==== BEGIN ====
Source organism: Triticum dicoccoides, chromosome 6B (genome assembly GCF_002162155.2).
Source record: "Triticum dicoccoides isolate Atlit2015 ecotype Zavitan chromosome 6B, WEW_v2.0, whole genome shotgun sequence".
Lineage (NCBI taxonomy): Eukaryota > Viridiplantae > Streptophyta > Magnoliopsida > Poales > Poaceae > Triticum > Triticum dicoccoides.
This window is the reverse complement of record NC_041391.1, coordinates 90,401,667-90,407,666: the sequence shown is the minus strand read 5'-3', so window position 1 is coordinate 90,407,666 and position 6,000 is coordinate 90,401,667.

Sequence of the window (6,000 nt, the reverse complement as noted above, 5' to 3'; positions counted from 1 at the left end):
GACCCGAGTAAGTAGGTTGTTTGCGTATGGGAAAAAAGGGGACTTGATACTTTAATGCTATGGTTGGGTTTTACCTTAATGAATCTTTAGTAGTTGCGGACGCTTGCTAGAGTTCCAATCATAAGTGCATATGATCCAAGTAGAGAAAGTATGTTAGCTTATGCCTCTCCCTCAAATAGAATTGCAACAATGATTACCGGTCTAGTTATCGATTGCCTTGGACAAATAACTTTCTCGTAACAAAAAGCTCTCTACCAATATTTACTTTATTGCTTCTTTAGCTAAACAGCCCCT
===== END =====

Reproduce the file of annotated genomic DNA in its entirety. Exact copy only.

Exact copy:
Source organism: Triticum dicoccoides, chromosome 6B (genome assembly GCF_002162155.2).
Source record: "Triticum dicoccoides isolate Atlit2015 ecotype Zavitan chromosome 6B, WEW_v2.0, whole genome shotgun sequence".
Lineage (NCBI taxonomy): Eukaryota > Viridiplantae > Streptophyta > Magnoliopsida > Poales > Poaceae > Triticum > Triticum dicoccoides.
This window is the reverse complement of record NC_041391.1, coordinates 90,401,667-90,407,666: the sequence shown is the minus strand read 5'-3', so window position 1 is coordinate 90,407,666 and position 6,000 is coordinate 90,401,667.

Sequence of the window (6,000 nt, the reverse complement as noted above, 5' to 3'; positions counted from 1 at the left end):
GACCCGAGTAAGTAGGTTGTTTGCGTATGGGAAAAAAGGGGACTTGATACTTTAATGCTATGGTTGGGTTTTACCTTAATGAATCTTTAGTAGTTGCGGACGCTTGCTAGAGTTCCAATCATAAGTGCATATGATCCAAGTAGAGAAAGTATGTTAGCTTATGCCTCTCCCTCAAATAGAATTGCAACAATGATTACCGGTCTAGTTATCGATTGCCTTGGACAAATAACTTTCTCGTAACAAAAAGCTCTCTACCAATATTTACTTTATTGCTTCTTTAGCTAAACAGCCCCT